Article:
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The ten routes out of Arsenal’s decline into mid-table obscurity

by Tony Attwood

It was of course only a few years ago that we were in the Champions League every season, and creeping our way up to runners’ up in the league.   But it was never enough for some, despite three FA Cup wins in the space of four years.

But surely no one could have guessed in 2016, that having come runners’ up we would then slip to 5th the following season, nor sixth the season after.   But two years of “Wenger out” banners, after the years of “fourth is not a trophy” meant that he went, and £17m was spent on paying him and his staff off for losing their jobs, all of which had just one year left to run.  Here’s what happened.

Season Pts F A Pos FAC Europe Round Top scorer Goals
2013/14 68 41 79 4 W CL 16 Giroud 22
2014/15 71 36 75 3 W CL 16 Sánchez 25
2015/16 65 36 71 2 QF CL 16 Giroud 24
2016/17 77 44 75 5 W CL 16 Sánchez 30
2017/18 74 51 63 6 3 Eur SF Lacazette 17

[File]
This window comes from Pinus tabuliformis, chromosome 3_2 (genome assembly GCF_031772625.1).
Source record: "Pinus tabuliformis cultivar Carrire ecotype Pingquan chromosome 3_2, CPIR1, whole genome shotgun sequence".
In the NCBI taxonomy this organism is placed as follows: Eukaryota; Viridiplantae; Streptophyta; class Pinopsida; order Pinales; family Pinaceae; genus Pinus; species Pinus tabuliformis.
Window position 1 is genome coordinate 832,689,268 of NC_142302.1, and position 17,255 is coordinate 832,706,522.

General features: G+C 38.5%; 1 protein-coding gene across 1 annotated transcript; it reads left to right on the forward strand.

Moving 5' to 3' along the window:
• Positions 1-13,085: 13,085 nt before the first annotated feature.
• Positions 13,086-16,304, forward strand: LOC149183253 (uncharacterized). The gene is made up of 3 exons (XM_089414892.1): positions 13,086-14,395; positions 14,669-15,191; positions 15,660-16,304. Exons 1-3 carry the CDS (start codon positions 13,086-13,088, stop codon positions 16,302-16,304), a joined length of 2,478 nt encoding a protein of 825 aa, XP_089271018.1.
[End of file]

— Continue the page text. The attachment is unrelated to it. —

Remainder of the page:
2018/19 73 51 70 5 4 Eur RU Aubameyang 31
2019/20 56 48 56 8 W Eur 32 Aubameyang 29

Worse this season we have 38 points with 13 games to go.  Win the lot and we could get 77 points, which gave us fifth spot in 2017 but it seems unlikely.  With us sitting in 10th it means we have some serious players above us who are hopeful of a European place next year.  We might win the Europa League, but I can’t see the rest of the teams allowing us to climb to sixth.

So what should we do?  The approach that the media, from the bloggettas through to the heavyweight newspapers, all choose, is to take the process that has been failing (ie buy players, change manager) and have more of the same.  Take what we have been doing during our decline and do more or it.

Maybe that is right, although it seems rather strange to me.  So here are the alternatives…

1: Find another new manager

We’ve had three of late, and surely if we keep on rotating the boss eventually a good one must turn up in the end, just on the law of averages.  Who knows, maybe Mr Wenger might like to come back – or at least come back and help whoever the manager is next year.